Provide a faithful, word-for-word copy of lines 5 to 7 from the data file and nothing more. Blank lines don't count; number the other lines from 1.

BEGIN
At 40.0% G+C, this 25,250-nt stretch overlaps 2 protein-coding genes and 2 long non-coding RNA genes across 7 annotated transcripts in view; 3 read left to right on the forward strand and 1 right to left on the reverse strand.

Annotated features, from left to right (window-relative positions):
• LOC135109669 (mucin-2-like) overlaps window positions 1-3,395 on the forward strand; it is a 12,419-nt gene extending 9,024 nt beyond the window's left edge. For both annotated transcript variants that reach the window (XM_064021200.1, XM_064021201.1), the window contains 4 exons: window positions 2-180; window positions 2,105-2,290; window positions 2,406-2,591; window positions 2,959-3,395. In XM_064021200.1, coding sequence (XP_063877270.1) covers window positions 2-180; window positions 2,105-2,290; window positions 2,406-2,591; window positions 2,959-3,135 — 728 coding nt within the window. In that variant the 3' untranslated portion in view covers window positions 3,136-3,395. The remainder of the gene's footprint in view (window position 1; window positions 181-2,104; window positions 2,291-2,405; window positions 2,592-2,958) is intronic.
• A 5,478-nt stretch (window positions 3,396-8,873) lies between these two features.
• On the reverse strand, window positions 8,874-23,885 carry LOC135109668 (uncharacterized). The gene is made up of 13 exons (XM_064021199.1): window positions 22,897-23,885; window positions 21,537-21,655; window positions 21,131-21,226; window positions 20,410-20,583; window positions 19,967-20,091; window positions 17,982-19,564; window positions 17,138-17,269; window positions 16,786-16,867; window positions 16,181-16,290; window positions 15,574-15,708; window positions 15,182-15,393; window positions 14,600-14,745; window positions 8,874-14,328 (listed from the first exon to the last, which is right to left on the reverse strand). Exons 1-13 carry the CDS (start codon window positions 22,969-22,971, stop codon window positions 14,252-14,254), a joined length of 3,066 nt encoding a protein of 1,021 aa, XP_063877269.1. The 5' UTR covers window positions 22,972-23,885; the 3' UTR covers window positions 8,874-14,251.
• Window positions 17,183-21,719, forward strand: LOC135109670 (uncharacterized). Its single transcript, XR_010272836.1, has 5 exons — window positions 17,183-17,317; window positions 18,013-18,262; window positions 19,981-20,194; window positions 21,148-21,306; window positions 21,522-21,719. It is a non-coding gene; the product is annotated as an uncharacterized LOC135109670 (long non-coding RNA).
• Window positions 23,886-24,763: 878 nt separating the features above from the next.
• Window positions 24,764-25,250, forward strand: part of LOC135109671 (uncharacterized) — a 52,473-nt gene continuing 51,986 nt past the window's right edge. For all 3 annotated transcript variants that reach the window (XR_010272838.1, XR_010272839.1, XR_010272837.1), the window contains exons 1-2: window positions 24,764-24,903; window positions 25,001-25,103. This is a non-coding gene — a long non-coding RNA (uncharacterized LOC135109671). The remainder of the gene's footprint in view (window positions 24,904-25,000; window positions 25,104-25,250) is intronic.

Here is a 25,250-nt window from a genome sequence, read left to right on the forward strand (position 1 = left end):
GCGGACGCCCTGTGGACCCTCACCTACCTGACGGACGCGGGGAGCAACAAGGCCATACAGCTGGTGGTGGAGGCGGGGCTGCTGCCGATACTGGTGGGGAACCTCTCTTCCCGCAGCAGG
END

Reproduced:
• On the reverse strand, window positions 8,874-23,885 carry LOC135109668 (uncharacterized). The gene is made up of 13 exons (XM_064021199.1): window positions 22,897-23,885; window positions 21,537-21,655; window positions 21,131-21,226; window positions 20,410-20,583; window positions 19,967-20,091; window positions 17,982-19,564; window positions 17,138-17,269; window positions 16,786-16,867; window positions 16,181-16,290; window positions 15,574-15,708; window positions 15,182-15,393; window positions 14,600-14,745; window positions 8,874-14,328 (listed from the first exon to the last, which is right to left on the reverse strand). Exons 1-13 carry the CDS (start codon window positions 22,969-22,971, stop codon window positions 14,252-14,254), a joined length of 3,066 nt encoding a protein of 1,021 aa, XP_063877269.1. The 5' UTR covers window positions 22,972-23,885; the 3' UTR covers window positions 8,874-14,251.
• Window positions 17,183-21,719, forward strand: LOC135109670 (uncharacterized). Its single transcript, XR_010272836.1, has 5 exons — window positions 17,183-17,317; window positions 18,013-18,262; window positions 19,981-20,194; window positions 21,148-21,306; window positions 21,522-21,719. It is a non-coding gene; the product is annotated as an uncharacterized LOC135109670 (long non-coding RNA).
• Window positions 23,886-24,763: 878 nt separating the features above from the next.